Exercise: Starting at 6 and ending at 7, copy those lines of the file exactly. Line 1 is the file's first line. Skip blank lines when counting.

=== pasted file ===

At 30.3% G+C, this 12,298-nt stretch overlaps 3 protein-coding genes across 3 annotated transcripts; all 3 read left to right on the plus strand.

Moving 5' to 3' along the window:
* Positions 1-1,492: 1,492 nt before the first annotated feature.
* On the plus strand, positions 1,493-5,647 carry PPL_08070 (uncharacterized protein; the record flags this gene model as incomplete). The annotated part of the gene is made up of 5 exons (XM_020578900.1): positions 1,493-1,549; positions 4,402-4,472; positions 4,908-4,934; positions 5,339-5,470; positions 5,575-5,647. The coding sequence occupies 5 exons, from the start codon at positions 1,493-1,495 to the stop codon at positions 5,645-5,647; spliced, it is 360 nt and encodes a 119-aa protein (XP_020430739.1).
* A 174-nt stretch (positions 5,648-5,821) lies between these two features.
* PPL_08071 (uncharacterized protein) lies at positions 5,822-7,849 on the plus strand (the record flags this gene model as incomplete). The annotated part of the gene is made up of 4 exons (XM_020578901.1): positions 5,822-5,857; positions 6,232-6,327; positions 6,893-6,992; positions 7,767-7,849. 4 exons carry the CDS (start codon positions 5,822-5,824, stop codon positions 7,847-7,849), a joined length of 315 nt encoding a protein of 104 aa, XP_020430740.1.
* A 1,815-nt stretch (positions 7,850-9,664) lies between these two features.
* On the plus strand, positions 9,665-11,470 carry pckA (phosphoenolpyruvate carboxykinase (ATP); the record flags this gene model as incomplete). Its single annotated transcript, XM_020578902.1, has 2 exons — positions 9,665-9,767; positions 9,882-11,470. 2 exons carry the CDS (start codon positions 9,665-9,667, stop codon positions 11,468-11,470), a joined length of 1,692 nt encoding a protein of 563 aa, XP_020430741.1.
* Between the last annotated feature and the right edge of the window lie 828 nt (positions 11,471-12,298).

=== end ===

* PPL_08071 (uncharacterized protein) lies at positions 5,822-7,849 on the plus strand (the record flags this gene model as incomplete). The annotated part of the gene is made up of 4 exons (XM_020578901.1): positions 5,822-5,857; positions 6,232-6,327; positions 6,893-6,992; positions 7,767-7,849. 4 exons carry the CDS (start codon positions 5,822-5,824, stop codon positions 7,847-7,849), a joined length of 315 nt encoding a protein of 104 aa, XP_020430740.1.
* A 1,815-nt stretch (positions 7,850-9,664) lies between these two features.